Choules saw action in the North Sea on the HMS Revenge, where he later witnessed the surrender of the German fleet in November 1918. He remained in uniform until 1956, transferring to the Royal Australian Navy in 1926 and serving in World War II as a demolition and explosives expert.
Choules’ death ends mankind’s living memory of combat in the Great War. The last known American veteran, Frank Buckles, died in February, also at 110.
Yes, the flame of firsthand memory has faded and burned out. But now that Choules, Buckles and their comrades all have died, those of us who remain inherit an obligation. We must never forget the so-called War to End All Wars. We must never forget the sacrifices of those who went to that war for us. We must never forget the horrors that they – and their enemies – faced.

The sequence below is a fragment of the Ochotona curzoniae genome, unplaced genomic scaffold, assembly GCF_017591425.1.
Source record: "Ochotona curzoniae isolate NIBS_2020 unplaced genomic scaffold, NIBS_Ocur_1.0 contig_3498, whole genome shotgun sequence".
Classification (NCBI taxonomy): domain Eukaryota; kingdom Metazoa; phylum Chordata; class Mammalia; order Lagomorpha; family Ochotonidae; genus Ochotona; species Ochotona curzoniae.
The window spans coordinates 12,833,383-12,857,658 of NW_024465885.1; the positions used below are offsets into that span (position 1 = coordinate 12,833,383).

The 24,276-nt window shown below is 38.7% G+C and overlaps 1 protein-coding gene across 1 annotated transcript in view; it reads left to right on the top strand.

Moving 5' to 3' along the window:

To help us to remember, friends; that is the purpose of memorials. They stand as a constant reminder. The Waikiki War Memorial Natatorium was built by Hawai’i as a living memorial, one where families would gather to swim and play. It was built to remind us not only of more than 10,000 World War I soldiers, sailors and airmen from Hawai’i, but to remind us also of the liberty and values they fought to defend.
May Claude, Frank and their comrades-in-arms all rest in peace. And may we never forget.